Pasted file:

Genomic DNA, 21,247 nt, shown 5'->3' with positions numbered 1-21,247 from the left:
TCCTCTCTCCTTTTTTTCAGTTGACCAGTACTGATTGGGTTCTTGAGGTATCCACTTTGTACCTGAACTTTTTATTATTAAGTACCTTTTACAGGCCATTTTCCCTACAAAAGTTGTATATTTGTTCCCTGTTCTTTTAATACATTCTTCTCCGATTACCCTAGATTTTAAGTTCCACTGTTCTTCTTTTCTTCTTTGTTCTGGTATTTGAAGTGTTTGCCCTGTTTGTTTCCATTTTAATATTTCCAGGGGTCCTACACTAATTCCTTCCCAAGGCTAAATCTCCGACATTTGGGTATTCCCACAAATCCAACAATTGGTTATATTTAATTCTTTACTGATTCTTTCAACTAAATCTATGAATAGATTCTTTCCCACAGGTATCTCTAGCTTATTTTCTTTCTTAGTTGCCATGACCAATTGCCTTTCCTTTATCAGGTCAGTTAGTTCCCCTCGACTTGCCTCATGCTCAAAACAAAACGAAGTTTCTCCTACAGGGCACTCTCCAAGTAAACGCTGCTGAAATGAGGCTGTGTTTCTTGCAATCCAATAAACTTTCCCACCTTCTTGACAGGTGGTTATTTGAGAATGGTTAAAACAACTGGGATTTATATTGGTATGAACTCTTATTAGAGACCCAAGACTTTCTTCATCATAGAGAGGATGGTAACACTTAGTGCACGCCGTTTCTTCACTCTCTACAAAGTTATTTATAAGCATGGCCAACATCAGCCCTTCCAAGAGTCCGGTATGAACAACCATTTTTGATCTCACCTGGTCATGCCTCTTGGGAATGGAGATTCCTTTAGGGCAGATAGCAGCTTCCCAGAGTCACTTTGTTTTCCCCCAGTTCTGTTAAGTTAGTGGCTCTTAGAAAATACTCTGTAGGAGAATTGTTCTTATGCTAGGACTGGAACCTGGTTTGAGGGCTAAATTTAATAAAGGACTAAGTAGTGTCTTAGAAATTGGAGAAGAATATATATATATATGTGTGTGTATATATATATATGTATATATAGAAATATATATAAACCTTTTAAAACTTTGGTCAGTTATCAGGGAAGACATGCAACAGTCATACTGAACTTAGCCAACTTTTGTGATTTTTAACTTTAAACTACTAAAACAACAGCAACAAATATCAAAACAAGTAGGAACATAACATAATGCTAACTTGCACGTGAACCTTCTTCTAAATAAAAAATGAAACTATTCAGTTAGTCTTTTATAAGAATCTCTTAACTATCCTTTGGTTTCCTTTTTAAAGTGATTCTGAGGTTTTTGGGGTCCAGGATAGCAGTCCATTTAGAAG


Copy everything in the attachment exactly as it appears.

Genomic DNA, 21,247 nt, shown 5'->3' with positions numbered 1-21,247 from the left:
TCCTCTCTCCTTTTTTTCAGTTGACCAGTACTGATTGGGTTCTTGAGGTATCCACTTTGTACCTGAACTTTTTATTATTAAGTACCTTTTACAGGCCATTTTCCCTACAAAAGTTGTATATTTGTTCCCTGTTCTTTTAATACATTCTTCTCCGATTACCCTAGATTTTAAGTTCCACTGTTCTTCTTTTCTTCTTTGTTCTGGTATTTGAAGTGTTTGCCCTGTTTGTTTCCATTTTAATATTTCCAGGGGTCCTACACTAATTCCTTCCCAAGGCTAAATCTCCGACATTTGGGTATTCCCACAAATCCAACAATTGGTTATATTTAATTCTTTACTGATTCTTTCAACTAAATCTATGAATAGATTCTTTCCCACAGGTATCTCTAGCTTATTTTCTTTCTTAGTTGCCATGACCAATTGCCTTTCCTTTATCAGGTCAGTTAGTTCCCCTCGACTTGCCTCATGCTCAAAACAAAACGAAGTTTCTCCTACAGGGCACTCTCCAAGTAAACGCTGCTGAAATGAGGCTGTGTTTCTTGCAATCCAATAAACTTTCCCACCTTCTTGACAGGTGGTTATTTGAGAATGGTTAAAACAACTGGGATTTATATTGGTATGAACTCTTATTAGAGACCCAAGACTTTCTTCATCATAGAGAGGATGGTAACACTTAGTGCACGCCGTTTCTTCACTCTCTACAAAGTTATTTATAAGCATGGCCAACATCAGCCCTTCCAAGAGTCCGGTATGAACAACCATTTTTGATCTCACCTGGTCATGCCTCTTGGGAATGGAGATTCCTTTAGGGCAGATAGCAGCTTCCCAGAGTCACTTTGTTTTCCCCCAGTTCTGTTAAGTTAGTGGCTCTTAGAAAATACTCTGTAGGAGAATTGTTCTTATGCTAGGACTGGAACCTGGTTTGAGGGCTAAATTTAATAAAGGACTAAGTAGTGTCTTAGAAATTGGAGAAGAATATATATATATATGTGTGTGTATATATATATATGTATATATAGAAATATATATAAACCTTTTAAAACTTTGGTCAGTTATCAGGGAAGACATGCAACAGTCATACTGAACTTAGCCAACTTTTGTGATTTTTAACTTTAAACTACTAAAACAACAGCAACAAATATCAAAACAAGTAGGAACATAACATAATGCTAACTTGCACGTGAACCTTCTTCTAAATAAAAAATGAAACTATTCAGTTAGTCTTTTATAAGAATCTCTTAACTATCCTTTGGTTTCCTTTTTAAAGTGATTCTGAGGTTTTTGGGGTCCAGGATAGCAGTCCATTTAGAAG